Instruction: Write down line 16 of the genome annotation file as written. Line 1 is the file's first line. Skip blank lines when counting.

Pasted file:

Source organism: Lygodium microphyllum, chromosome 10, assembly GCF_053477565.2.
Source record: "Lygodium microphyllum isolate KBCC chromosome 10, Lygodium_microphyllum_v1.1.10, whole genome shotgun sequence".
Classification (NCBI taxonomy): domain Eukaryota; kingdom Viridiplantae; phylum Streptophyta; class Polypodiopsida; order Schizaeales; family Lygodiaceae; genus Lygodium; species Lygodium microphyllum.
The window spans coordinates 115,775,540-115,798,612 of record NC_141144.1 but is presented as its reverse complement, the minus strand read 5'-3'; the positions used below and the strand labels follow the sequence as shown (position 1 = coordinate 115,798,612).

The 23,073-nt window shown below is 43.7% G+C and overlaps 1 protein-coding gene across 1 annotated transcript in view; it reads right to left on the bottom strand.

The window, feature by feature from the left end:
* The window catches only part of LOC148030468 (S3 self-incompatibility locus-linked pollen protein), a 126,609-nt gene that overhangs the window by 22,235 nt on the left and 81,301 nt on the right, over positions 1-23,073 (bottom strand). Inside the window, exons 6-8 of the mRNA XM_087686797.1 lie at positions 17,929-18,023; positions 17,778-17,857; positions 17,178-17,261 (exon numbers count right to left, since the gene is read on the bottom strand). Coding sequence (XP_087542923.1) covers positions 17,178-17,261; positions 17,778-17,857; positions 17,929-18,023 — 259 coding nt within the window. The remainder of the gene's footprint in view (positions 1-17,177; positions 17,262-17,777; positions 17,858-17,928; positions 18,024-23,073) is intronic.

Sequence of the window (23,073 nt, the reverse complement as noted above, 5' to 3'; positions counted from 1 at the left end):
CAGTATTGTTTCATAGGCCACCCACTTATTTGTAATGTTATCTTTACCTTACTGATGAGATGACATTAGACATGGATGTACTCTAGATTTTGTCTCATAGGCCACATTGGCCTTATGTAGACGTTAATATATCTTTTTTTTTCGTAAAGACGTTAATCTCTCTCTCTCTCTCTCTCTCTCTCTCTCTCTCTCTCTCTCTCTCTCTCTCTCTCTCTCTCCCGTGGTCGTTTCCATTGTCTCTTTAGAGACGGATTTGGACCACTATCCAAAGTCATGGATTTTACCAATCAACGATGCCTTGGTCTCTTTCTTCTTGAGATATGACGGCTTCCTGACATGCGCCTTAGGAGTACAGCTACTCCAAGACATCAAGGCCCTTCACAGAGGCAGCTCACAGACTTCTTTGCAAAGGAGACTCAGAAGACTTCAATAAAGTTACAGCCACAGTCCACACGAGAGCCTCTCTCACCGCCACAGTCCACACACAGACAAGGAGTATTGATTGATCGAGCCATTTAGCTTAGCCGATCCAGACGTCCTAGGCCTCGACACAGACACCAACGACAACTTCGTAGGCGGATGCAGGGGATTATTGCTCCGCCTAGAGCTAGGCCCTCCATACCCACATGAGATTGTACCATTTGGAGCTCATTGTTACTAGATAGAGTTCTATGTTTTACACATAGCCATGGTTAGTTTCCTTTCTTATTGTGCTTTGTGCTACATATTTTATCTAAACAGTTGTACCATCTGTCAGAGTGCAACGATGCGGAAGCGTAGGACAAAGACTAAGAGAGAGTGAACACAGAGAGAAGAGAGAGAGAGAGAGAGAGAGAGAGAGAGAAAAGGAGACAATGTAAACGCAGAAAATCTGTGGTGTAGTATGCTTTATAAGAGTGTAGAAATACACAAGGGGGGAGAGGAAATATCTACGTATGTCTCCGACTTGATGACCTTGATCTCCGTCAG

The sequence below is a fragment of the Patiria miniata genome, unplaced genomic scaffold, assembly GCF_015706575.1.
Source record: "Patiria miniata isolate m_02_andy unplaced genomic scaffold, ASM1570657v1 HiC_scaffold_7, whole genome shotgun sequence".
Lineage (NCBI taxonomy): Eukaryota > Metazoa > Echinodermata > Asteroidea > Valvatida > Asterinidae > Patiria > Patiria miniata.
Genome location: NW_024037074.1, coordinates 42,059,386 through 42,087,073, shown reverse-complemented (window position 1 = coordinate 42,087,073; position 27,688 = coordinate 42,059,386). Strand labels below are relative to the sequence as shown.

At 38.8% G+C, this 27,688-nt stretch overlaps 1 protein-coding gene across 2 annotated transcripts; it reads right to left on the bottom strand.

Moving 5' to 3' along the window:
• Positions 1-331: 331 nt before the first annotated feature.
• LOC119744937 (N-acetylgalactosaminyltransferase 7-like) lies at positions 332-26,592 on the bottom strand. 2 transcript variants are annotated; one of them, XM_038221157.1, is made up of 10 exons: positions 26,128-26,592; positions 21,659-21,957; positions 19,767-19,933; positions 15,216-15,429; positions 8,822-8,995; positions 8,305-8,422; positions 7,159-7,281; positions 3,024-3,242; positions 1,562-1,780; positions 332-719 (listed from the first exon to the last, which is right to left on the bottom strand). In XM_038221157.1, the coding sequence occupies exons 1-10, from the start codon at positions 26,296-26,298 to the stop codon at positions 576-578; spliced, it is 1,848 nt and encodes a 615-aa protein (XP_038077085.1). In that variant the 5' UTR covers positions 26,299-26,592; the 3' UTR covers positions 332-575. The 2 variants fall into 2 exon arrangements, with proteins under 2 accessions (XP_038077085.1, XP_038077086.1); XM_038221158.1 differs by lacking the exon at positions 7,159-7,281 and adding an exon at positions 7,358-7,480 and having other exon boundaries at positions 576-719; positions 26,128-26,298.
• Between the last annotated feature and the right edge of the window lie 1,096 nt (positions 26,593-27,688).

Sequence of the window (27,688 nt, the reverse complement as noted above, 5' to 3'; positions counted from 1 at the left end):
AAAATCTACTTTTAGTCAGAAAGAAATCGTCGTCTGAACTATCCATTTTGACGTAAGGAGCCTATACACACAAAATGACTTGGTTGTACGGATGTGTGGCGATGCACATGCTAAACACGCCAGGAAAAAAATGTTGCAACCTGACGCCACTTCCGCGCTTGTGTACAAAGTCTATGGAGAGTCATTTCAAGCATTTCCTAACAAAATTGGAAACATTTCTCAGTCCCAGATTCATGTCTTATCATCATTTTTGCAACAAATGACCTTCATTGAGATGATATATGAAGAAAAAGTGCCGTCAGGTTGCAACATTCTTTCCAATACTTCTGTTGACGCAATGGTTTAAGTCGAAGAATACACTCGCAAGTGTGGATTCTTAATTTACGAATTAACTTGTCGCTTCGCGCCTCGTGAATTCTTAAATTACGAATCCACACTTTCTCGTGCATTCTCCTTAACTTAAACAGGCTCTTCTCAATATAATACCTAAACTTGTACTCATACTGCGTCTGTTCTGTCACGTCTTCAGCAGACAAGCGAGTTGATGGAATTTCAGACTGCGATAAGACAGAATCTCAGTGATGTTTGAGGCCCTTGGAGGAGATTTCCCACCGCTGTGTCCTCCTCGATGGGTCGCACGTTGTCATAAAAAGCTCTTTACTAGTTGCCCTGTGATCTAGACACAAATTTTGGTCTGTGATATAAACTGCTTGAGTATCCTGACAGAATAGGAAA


• Positions 1-331: 331 nt before the first annotated feature.